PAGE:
It was noted that in Windsor, the Crown Estate were looking at their carbon footprint and water use across the estate. Many areas of the Crown Estate were under pressure due to public access. The ancient trees in Windsor Great Park had been damaged in the past by damage to the rootzones, and recently some had been lost during storms. Des commented that it was important to leave dead trees or their stumps in situ wherever possible to support other organisms.

 

Des highlighted a few rare species which had been found in Bracknell Forest and Crown Estate ecosystems, including the Royal Splinter Cranefly, Violet Click Beetle, Dartford Warbler and Nightjar. There was also pressure from collectors on nationally important fungi found in the area.

 

In response to questions, the following points were noted:

·        While ivy would be a nuisance plant and smother trees, it could also be an important wildlife plant to provide pollen and nectar for insects into the Autumn.

·        There were some parts of Crown Estate land which were not publicly accessible, and some parts of Windsor forest had restricted public access via gated entrances for local residents only. Parts of Buttersteep Rise were fenced off around the Swinley brick pits, due to their SSSI nature but also the hazards at the site. Swinley Park and Buttersteep Rise both had members only car parks but were accessible to pedestrians via gates. Members recognised there was also a commercial element to the land and car park management.

·        Members commented that it was important to maintain the forest elements in the borough.

46.

A presentation from Warfield Environment Group - Sheila Collings

Minutes:

Sheila Collings, of Warfield Environment Group presented on the Group’s work.

 

Warfield Environment Group had been formed in 2002 by local residents, working closely with Bracknell Forest Council and the biodiversity ranger. The group had taken part in lots of biodiversity activity including rhododendron clearance, organising an ancient tree hunt, litter picking, an annual newt survey and wildflower planting amongst other activity

 

The group had also supported the development of the Council’s Biodiversity Action Plan.

 

The Bracknell Forest Nature Partnership was hosted by the Council’s Biodiversity officer, and the group allowed residents to meet and share ideas for improving biodiversity. Sheila commented that the group had used to have ranger representation which would be useful going forward.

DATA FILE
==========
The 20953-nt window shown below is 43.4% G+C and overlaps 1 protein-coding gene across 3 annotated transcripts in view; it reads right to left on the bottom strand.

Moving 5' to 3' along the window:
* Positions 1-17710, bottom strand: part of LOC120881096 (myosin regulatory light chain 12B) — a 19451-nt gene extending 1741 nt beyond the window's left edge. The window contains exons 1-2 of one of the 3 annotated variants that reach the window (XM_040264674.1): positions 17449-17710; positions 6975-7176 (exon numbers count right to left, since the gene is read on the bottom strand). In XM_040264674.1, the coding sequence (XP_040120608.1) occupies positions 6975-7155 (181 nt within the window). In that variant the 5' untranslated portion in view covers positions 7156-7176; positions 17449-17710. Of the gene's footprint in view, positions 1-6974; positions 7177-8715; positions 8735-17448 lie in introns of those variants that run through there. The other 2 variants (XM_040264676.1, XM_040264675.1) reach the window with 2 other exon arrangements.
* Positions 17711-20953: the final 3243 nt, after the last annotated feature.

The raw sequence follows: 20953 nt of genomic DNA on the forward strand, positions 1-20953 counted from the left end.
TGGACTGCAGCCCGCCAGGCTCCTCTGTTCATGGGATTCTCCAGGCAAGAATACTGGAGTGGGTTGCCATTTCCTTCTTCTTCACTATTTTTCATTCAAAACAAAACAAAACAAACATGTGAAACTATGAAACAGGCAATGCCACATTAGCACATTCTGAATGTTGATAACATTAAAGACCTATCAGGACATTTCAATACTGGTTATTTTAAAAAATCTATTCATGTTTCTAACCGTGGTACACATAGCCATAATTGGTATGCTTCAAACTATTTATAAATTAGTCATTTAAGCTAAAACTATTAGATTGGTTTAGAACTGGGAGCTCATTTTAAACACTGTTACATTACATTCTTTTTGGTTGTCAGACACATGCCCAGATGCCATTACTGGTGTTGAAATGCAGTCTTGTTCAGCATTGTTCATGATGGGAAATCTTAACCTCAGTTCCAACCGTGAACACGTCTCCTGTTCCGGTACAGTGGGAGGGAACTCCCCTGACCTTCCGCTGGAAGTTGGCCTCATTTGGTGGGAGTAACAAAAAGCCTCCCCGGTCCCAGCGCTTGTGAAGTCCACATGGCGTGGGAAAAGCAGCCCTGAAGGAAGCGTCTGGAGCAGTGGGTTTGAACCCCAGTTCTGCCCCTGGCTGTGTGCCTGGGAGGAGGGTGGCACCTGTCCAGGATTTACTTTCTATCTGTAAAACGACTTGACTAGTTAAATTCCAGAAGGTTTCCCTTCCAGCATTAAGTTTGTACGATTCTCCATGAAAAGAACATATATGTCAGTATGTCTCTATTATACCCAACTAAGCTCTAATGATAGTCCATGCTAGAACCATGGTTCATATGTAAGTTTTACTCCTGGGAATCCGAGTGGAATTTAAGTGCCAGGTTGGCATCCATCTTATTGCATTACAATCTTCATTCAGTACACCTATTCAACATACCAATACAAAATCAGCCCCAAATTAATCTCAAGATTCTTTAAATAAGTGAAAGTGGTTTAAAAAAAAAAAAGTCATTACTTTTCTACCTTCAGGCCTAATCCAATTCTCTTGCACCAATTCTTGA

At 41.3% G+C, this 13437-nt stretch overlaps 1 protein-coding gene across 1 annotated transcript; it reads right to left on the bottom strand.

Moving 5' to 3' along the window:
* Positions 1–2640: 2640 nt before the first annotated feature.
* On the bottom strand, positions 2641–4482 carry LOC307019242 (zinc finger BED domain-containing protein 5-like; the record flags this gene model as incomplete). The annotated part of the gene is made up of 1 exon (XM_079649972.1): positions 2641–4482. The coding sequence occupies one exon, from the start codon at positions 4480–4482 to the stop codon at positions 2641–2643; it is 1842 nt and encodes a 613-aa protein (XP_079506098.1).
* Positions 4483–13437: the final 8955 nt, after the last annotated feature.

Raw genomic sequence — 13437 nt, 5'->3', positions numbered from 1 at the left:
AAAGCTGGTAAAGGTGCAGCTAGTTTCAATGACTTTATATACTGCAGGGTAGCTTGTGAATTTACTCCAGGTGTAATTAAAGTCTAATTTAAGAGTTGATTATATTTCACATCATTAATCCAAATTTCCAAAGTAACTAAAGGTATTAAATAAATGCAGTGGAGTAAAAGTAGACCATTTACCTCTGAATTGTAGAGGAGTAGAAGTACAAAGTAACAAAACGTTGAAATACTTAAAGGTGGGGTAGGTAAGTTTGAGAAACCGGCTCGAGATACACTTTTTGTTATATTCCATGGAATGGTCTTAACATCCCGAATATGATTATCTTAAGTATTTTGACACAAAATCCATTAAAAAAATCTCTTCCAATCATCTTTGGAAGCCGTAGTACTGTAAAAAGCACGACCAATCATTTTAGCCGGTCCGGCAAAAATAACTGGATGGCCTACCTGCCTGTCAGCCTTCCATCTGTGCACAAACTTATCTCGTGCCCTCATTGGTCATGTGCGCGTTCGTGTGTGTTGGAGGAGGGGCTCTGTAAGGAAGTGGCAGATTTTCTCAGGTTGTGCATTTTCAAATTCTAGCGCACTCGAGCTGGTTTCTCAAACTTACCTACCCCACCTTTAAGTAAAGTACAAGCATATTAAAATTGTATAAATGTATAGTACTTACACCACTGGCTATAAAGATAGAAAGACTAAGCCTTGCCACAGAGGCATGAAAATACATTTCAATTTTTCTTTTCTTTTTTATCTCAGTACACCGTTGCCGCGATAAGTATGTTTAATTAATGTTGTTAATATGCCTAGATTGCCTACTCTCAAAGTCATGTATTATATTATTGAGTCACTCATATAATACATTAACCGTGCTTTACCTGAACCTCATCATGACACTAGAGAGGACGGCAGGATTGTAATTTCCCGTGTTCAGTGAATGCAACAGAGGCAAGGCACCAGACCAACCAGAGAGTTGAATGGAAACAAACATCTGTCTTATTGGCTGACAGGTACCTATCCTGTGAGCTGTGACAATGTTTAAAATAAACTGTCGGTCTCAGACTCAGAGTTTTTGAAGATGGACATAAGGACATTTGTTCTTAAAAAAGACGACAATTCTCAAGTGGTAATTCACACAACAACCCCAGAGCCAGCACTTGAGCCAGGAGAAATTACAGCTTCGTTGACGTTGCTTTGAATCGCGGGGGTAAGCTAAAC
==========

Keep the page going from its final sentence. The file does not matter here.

Warfield Environment Group were taking part in the Year of Green Corridors 2022, to support passage for wildlife between green spaces.

Sheila highlighted the group’s work on verge management to oversow verges with wildflower mix and to promote an annual mow cutting regime. Orchard maintenance was also highlighted, as the large orchard at Larks Hill had been neglected for some time.

 

Sheila commented that the main threat to biodiversity was human interaction, including treading on bluebell woods and allowing dogs to disturb ground-nesting bird species.

 

The Warfield Environment Group was supporting the establishment of other local environment groups.

 

In response to questions, the following points were noted:

·        It was agreed that the relevant rangers would be better connected into Warfield Environment Group going forward.

·        It was suggested that an annual programme of warnings could be developed to warn residents at the right time of year, for example at skylark nesting season or bluebell season.

·        Members were encouraged to follow Warfield Environmental Group on social media channels.

47.

Items for future meetings

Minutes:

·        Small companies’ efforts to tackle climate change

·        Hydrogen power

·        Strategy for Climate Change and Environment

 

Any further suggestions for future agenda items should be sent to Councillors Virgo and Mrs Hayes MBE.